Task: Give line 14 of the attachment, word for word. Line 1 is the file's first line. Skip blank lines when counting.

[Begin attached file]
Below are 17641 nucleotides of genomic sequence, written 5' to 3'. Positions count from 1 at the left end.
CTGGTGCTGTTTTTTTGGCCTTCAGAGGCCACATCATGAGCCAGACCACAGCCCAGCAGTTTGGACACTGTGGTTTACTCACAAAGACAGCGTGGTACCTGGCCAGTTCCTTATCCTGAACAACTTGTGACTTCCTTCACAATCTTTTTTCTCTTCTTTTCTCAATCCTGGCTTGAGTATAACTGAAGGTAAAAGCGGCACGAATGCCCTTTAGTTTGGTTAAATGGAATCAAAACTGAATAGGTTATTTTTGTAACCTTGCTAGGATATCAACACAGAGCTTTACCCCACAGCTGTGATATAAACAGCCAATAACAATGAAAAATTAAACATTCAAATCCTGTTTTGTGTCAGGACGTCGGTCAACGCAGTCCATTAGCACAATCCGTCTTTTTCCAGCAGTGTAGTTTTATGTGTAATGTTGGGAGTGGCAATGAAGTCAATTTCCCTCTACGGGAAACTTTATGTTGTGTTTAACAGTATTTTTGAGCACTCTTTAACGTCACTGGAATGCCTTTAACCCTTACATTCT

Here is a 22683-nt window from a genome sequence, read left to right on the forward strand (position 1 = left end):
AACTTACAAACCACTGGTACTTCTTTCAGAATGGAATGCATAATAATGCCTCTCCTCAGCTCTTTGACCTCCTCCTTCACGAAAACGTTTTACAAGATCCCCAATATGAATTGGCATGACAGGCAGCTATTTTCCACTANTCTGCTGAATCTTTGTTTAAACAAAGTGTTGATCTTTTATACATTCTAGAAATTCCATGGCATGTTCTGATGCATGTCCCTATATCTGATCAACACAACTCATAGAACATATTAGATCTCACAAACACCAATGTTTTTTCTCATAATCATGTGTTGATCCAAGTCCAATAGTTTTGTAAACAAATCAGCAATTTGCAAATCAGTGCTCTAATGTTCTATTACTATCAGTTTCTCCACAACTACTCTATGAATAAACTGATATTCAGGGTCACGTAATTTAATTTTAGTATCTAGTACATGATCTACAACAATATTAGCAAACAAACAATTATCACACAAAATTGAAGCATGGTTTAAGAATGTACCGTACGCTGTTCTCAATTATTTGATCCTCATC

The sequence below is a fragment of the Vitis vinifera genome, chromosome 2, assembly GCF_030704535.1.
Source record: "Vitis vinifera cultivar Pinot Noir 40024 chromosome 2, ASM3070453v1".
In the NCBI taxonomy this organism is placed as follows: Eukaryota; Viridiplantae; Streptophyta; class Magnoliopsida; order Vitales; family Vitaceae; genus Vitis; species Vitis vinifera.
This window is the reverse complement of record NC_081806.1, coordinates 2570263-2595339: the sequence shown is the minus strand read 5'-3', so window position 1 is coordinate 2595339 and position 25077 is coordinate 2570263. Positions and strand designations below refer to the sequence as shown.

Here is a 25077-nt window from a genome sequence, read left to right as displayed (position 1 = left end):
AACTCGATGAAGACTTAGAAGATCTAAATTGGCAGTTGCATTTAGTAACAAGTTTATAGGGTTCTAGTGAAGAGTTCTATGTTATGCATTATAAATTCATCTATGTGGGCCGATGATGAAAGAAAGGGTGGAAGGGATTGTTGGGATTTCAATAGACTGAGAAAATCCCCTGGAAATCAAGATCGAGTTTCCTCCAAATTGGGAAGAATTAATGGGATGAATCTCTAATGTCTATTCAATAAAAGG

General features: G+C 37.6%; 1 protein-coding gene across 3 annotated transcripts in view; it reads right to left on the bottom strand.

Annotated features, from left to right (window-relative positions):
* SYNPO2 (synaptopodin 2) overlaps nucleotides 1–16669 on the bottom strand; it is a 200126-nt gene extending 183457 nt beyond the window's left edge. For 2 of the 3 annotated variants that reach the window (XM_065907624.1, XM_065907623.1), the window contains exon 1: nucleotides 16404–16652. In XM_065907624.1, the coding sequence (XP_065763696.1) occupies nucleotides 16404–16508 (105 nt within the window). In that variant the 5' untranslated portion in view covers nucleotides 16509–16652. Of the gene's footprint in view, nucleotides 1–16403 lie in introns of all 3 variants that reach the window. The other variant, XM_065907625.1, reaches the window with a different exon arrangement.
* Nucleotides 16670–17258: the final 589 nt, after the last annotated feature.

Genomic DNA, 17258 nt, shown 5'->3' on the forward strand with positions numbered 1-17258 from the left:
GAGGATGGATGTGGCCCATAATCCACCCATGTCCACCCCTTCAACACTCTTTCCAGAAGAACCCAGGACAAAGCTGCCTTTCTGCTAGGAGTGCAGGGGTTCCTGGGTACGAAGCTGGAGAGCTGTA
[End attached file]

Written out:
* Nucleotides 16670–17258: the final 589 nt, after the last annotated feature.